3 things we learned at Chicago Bears training camp, including running back David Montgomery's newfound motivation

The Chicago Bears completed their third practice of training camp Friday at Lake Forest with plenty of notable moments on the field and in the news conferences afterward. Here are three things we learned from the proceedings.

When rookie defensive back Kyler Gordon intercepted a pass from Justin Fields in the red zone in the first-team practice replay, Brisker made a mental note. “Yes,” Brisker said with a broad smile, “I pay attention. Once he got the first one, I thought, ‘I have to get one now.’ I have to get one. ”

Brisker later made his own pick in the red zone, disguised his coverage, then made a decisive break on a pass from Fields to tight end Cole Kmet near the goal line.

“Cole crossed my face,” Brisker said. “So I just took my eyes to his hips. And then once I saw him getting ready to catch the ball, I jumped in front of her. I made sure I caught the ball and just carried it upfield.”

With all his momentum, Brisker went down the left flank.

“I felt like I was back in high school,” he said. “I just wanted to get that ball back in my hands.”

After an impressive spring, Brisker continues to earn the trust of his coaches with his sense of the game and playmaking ability. Bears coach Matt Eberflus has made it clear that Brisker is in line to start in Week 1 and is confident the safety’s practice production will carry over to games.

“You can see it,” Eberflus said. “I’m a guy who looks at the ‘gear change,’ where he can really accelerate, and then (exhibit) body control after doing that to make plays. he has that

“You have to be able to do that in the open part of the field. Some guys are quick but don’t know how to control their body to make plays. He has that great body control.”

Montgomery offered that information Friday, citing it as additional motivation to continue pushing to get the most out of himself during his NFL journey. Serious and ultra-driven since long before he was drafted, Montgomery’s tone-setting work ethic now has added incentive.

“I’m excited to be a dad,” he said. “So, I’m just sure that I’m the best version of myself for my girl and I’m also prepared to be the best father that I can be as well.”

Montgomery is entering the final year of his rookie deal and is coming off a 2021 season in which he contributed 1,150 scrimmage yards with seven touchdowns. A sprain in his left knee cost him four games in October, and his average yards per carry fell from 4.3 in 2020 to 3.8 last season. Still, Montgomery appears to play an important role on offense and is preparing as he always has, barely affected by the new coaching staff’s continued praise of his professionalism.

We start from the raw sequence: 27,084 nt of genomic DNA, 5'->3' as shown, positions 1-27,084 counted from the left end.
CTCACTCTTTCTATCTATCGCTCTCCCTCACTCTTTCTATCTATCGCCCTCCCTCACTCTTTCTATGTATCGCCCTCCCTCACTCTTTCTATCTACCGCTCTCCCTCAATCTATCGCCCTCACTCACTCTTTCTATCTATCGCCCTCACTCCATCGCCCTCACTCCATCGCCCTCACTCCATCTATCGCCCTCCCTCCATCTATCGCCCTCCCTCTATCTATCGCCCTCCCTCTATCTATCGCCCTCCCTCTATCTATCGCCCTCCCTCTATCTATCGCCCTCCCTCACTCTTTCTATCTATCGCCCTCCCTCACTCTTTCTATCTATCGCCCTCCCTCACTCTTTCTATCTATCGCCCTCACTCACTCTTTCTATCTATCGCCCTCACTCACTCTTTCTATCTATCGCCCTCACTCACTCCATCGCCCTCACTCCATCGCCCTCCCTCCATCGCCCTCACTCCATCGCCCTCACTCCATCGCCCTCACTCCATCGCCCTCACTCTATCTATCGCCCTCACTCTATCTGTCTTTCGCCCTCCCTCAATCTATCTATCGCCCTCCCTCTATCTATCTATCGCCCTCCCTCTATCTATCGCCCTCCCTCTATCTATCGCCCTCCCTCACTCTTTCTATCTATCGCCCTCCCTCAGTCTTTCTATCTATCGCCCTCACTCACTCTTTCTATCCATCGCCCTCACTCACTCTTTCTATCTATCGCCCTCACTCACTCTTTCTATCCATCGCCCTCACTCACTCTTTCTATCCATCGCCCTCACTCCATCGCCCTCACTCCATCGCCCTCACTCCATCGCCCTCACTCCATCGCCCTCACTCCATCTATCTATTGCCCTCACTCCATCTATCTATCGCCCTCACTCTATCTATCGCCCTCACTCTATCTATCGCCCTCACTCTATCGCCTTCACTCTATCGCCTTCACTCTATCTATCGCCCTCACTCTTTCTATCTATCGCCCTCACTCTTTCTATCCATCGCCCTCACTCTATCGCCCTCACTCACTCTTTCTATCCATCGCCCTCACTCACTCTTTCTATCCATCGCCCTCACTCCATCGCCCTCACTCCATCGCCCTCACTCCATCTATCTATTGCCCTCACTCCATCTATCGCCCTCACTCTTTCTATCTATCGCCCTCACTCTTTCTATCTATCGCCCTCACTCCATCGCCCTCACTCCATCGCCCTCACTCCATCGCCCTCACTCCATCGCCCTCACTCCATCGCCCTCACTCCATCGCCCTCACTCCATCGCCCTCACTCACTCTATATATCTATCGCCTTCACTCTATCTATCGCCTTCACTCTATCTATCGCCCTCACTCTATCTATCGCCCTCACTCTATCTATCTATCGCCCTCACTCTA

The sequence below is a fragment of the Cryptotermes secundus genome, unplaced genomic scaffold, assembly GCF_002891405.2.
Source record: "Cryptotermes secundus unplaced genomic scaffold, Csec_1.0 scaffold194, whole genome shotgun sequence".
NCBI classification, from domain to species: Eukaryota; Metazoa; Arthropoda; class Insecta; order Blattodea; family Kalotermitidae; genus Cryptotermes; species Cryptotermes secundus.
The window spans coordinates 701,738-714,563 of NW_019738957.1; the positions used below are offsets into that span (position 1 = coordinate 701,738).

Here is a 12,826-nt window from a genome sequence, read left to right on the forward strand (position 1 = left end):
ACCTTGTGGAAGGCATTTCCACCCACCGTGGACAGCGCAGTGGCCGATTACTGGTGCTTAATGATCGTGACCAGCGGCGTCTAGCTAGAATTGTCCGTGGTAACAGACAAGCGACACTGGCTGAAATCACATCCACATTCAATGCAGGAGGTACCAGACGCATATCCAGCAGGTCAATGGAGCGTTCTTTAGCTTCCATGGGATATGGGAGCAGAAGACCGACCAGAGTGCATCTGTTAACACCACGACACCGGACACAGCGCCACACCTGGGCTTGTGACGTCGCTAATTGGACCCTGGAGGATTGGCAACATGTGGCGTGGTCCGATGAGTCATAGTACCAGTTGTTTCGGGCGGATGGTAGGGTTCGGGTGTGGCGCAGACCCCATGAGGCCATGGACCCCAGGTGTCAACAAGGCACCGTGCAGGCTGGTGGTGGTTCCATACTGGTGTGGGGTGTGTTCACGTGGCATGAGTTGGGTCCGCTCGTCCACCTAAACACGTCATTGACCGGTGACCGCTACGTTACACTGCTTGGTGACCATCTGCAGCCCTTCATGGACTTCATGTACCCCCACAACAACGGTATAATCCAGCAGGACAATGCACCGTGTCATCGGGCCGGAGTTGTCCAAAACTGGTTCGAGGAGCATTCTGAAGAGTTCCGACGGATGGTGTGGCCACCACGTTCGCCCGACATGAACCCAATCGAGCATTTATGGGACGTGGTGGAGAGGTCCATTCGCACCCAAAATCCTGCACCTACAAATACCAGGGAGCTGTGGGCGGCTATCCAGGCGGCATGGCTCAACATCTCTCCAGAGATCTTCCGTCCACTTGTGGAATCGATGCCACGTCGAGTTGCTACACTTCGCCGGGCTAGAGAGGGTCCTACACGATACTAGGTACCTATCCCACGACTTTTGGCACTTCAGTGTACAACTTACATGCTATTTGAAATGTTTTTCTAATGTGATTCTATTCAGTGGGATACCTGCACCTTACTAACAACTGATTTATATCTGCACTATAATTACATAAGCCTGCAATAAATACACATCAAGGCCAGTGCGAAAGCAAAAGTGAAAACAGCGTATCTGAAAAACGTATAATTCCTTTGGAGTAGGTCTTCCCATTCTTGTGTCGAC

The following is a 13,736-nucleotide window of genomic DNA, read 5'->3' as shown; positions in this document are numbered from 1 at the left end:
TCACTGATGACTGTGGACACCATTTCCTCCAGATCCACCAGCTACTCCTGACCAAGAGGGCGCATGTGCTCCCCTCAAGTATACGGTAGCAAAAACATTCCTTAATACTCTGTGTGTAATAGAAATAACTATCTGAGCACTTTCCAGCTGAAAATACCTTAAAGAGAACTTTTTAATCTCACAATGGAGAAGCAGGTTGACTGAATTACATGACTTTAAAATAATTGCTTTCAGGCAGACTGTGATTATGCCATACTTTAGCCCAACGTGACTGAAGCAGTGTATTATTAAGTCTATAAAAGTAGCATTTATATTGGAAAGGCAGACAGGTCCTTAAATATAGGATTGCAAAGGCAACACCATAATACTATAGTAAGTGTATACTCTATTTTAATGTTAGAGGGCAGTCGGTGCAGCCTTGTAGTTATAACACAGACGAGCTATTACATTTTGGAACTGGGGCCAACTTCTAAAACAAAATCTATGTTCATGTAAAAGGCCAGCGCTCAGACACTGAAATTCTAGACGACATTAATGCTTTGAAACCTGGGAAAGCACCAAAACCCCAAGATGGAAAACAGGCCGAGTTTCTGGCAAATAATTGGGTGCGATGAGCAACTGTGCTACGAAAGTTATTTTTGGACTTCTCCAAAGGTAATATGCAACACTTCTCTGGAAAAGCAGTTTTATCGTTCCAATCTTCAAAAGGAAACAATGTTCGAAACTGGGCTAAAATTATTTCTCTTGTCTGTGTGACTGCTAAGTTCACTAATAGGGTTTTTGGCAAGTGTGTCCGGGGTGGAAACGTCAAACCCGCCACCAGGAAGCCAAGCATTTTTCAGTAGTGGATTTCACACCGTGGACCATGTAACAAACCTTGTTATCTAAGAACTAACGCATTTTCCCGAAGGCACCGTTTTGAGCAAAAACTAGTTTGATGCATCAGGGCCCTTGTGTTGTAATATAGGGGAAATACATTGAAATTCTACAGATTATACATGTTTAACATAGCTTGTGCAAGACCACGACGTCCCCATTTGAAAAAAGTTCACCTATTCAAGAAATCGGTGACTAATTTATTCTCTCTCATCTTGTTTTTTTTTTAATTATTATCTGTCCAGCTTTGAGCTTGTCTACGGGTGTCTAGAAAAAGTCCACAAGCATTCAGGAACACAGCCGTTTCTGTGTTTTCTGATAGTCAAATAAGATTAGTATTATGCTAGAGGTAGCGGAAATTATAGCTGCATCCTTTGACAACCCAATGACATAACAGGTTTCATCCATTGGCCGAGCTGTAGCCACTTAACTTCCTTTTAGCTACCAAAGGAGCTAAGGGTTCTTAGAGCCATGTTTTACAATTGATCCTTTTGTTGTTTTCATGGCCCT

“It’s definitely nice that someone recognizes it,” Montgomery said. “At the same time, it’s just about being a professional and it’s just what I’m supposed to do. You do not receive gifts or coupons for being a professional. Either you’re a pro or you’re out of the NFL. I think I want to choose to be a professional.”

Montgomery said that Eberflus’ consistent emphasis on hustle and intensity has been welcome, but that he personally also has other means of avoiding complacency.

“I remember I didn’t get a lot of (scholarship) offers coming out of high school,” he said. “I remember we had no money when I was younger. I remember when I got to college I wasn’t supposed to play as a freshman. And I remember that when I came out in the draft they passed me many times.

As for any concerns about winning your second contract?

“I’m a firm believer that God will take care of what he’s supposed to take care of,” Montgomery said.

Eberflus acknowledged that center Lucas Patrick will be out indefinitely with what he said only is a right hand injury. Patrick is expected to need surgery, sources told the Tribune.

That’s an early glimpse of how the coach plans to handle injury information, with his foot on the gas in the fast lanes of the Evasive Highway.

Offensive tackle Teven Jenkins, for example, missed his second straight practice Friday, and Eberflus wouldn’t say whether the absence was due to injury or illness or something else.

“He’s working on something with the coaches,” Eberflus said.

Eberflus was similarly elusive on cornerback Thomas Graham, who has yet to be on the practice field this week. “It falls into that same category,” Eberflus said. “We’re not going to comment on the injury or anything like that.”

Pressed for the reasoning behind that approach, Eberflus cited “competitive advantage.”

“I don’t want people in our division and I don’t want people in the league looking at our roster saying, ‘Hey, they’re going to do this and that’ with injuries,” he said. “If you don’t have to disclose an injury right now… why would you? To me, that’s an inside business.”

In Jenkins’ case, Eberflus was reminded that the second-year offensive tackle missed all of training camp and the first 11 games of last season after suffering a back injury that required surgery. So two absences in the first three days of camp raise some fans’ concerns.

“I understand the levels of concern,” Eberflus said. “I understand. However, that does not obligate me to reveal information.”

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